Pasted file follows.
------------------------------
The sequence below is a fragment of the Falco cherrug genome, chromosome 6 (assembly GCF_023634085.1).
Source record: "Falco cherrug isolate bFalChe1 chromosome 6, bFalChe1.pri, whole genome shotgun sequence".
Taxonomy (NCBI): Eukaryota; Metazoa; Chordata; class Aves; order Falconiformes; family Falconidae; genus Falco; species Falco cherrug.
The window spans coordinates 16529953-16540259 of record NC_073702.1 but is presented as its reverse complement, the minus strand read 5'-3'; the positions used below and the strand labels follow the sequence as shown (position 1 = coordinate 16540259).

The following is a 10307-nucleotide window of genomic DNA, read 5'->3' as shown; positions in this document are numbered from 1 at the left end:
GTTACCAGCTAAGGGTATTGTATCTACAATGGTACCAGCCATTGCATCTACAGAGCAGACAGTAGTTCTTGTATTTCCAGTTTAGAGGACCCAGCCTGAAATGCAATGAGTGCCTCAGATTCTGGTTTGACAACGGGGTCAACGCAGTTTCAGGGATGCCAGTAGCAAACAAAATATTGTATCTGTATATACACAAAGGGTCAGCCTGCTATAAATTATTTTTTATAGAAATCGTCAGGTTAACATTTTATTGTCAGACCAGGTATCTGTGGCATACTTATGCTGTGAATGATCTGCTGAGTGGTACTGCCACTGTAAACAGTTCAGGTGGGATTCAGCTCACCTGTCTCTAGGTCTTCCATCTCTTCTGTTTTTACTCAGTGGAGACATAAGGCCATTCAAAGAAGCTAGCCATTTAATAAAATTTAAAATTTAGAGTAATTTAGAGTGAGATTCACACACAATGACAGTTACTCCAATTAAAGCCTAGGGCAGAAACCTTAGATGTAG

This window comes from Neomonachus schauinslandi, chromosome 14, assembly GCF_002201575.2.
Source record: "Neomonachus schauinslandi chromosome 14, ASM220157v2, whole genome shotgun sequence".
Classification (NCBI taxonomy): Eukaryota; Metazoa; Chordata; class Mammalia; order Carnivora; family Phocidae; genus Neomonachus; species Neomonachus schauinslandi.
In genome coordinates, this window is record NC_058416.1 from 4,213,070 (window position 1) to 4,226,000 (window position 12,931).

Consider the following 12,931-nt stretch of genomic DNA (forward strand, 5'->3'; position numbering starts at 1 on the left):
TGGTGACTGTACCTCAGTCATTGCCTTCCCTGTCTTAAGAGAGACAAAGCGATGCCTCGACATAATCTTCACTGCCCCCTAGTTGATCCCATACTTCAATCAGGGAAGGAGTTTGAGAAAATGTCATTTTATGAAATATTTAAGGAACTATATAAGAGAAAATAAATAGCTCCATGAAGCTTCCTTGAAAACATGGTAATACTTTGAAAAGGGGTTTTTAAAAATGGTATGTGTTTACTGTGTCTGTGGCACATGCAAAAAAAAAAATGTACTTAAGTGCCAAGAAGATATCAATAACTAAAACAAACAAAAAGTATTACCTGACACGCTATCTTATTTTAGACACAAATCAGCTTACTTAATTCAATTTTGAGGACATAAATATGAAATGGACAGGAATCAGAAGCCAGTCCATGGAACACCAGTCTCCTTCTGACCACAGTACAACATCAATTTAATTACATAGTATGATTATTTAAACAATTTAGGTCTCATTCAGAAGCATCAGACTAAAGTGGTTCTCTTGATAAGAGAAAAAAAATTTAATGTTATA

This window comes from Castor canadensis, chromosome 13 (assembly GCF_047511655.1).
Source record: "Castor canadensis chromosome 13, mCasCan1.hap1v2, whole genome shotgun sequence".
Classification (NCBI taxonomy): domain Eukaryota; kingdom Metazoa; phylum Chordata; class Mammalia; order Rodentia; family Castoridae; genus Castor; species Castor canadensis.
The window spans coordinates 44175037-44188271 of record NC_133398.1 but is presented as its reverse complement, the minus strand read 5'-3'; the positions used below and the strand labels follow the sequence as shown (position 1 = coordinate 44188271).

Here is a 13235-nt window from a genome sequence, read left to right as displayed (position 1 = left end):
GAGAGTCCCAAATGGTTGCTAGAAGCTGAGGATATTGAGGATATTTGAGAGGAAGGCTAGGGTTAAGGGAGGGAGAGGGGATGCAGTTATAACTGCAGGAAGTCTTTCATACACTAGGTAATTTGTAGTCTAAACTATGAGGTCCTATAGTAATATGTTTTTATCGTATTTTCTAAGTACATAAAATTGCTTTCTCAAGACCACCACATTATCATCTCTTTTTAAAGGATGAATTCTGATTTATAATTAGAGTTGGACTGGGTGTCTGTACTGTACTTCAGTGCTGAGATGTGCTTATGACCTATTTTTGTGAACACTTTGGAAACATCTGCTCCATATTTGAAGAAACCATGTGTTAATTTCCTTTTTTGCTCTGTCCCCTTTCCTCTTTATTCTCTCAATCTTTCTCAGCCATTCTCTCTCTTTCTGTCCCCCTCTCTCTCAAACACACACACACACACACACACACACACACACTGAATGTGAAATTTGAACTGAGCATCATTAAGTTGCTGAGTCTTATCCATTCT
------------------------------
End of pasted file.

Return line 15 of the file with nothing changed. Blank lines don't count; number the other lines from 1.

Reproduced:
Classification (NCBI taxonomy): domain Eukaryota; kingdom Metazoa; phylum Chordata; class Mammalia; order Rodentia; family Castoridae; genus Castor; species Castor canadensis.